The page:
Oct 112013 12 Responses

Warning: Objects in the Pulpit Often Appear Holier Than They Actually Are

According to Forbes’ Magazine, I have the happiest job in America.

It’s believable. Show me a profession in which a person is surrounded by more people who love him (or at least pretend to love him), doing a job with such profound meeting, and regularly hearing stories of how people’s lives are different because of what you are doing.

No doubt the pastorate has some difficulties, but it’s truly a blessed life.

While studies show it’s the happiest profession, experience tells me I have the strangest job in America.

No doubt, other jobs have strange moments:

  • Nic Wallenda walking across the Grand Canyon on a tightrope while wearing mom jeans is odd.
  • A doctor stitching up a man after a vasectomy is unusual.
  • A cop getting urinated on during a drug bust is strange.

Other jobs have odd moments, yet what makes the pastorate unique is the speed in which we transition from one situation to the next.

From birth to death, bankruptcy to financial success, from weddings to funerals and everything in-between, a pastor is invited in, or forced in, to every possible scenario of life.

Consider an average Sunday morning.

Having just preached and shaken a few hundred hands, I’m in the middle of a conversation with someone about a serious life issue when my 5-year-old runs up and shows me what he just made in Sunday School: (if reading by email click here to see the photo)sunday school photo

If you just laughed, you could never be a pastor.

Straight face, the person speaking to you has a life falling apart.

Straight face, the kind church lady who thought of this craft does not have a mind which would ever go where your mind just went.

Straight face, your 5-year-old is very proud of his “project.”

“Do you know what it is Daddy” he asks.

“Help me,” I respond.

“They are glasses,” he says.

What runs through my mind is “I guess they are Hebrew glasses then because they are uncircumcised.”

I was trained to parse Greek verbs (and fake my way through parsing Hebrew verbs), but no one trained me in what to say while holding a Popsicle cut-out resembling genitalia from my 5-year-old while talking to a middle-aged lady in spiritual turmoil.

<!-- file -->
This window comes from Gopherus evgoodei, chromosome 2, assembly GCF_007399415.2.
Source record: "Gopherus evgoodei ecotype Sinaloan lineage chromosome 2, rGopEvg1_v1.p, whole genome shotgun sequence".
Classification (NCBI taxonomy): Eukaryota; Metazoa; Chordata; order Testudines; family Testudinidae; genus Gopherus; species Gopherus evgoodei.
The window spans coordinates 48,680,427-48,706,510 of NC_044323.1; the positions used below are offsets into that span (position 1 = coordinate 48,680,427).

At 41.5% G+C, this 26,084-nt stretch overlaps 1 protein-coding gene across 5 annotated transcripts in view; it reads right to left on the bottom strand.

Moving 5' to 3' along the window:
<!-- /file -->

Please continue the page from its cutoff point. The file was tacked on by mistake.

This is the perfect illustration of the pastorate.

And it’s fascinating.

It involves the strangest collection of people possible. The church is like Wal-Mart meets the DMV meets a city-wide 4th of July celebration meets the ER.

This is my life.

The pulpit is like a side-mirror in a car. It should come with a warning: “Objects in the pulpit often appear holier than they actually are.”

I know a lot of pastors. Most of them are good people, with loving hearts, who work every day to help people.

None of them are perfect; every one of them is a real person; and each one stands in desperate need of grace.

People assume perfection with pastors. It’s a sad assumption. Even more sad is the number of pastors who like the facade of perfection.

No doubt it is a job which is easily faked. A person can move far from home, change jobs with regularity, and never let someone really get close to them. Do this and the pastorate can be easily faked.

But faking the pastorate is not a fun life.

I prefer a different way. Instead of feigning perfection, I openly admit my need for grace.

Pastors probably need grace far more than they preach it (and they should preach it a lot).

Life is too strange, the pastorate too complex, and I am too imperfect to ever give the air of perfection. So why not give the air of someone who needs grace?

Do you know why I love Community Bible Church? They believe so much in grace that they even lavish it on their leaders. It’s easy to give grace to the person which we expect little from. It’s much harder to give it to the people to whom we expect much. Yet, unless a church gives it to all members, it really gives it to none.

And so I laugh. In the midst of the trials and tears, in the midst of the hardest of life’s situations or the most mundane of duties, when something funny happens, I laugh.

The byproducts of that laughter are these Funny Friday posts.

Enjoy. Happy Friday.

12 Responses to Warning: Objects in the Pulpit Often Appear Holier Than They Actually Are
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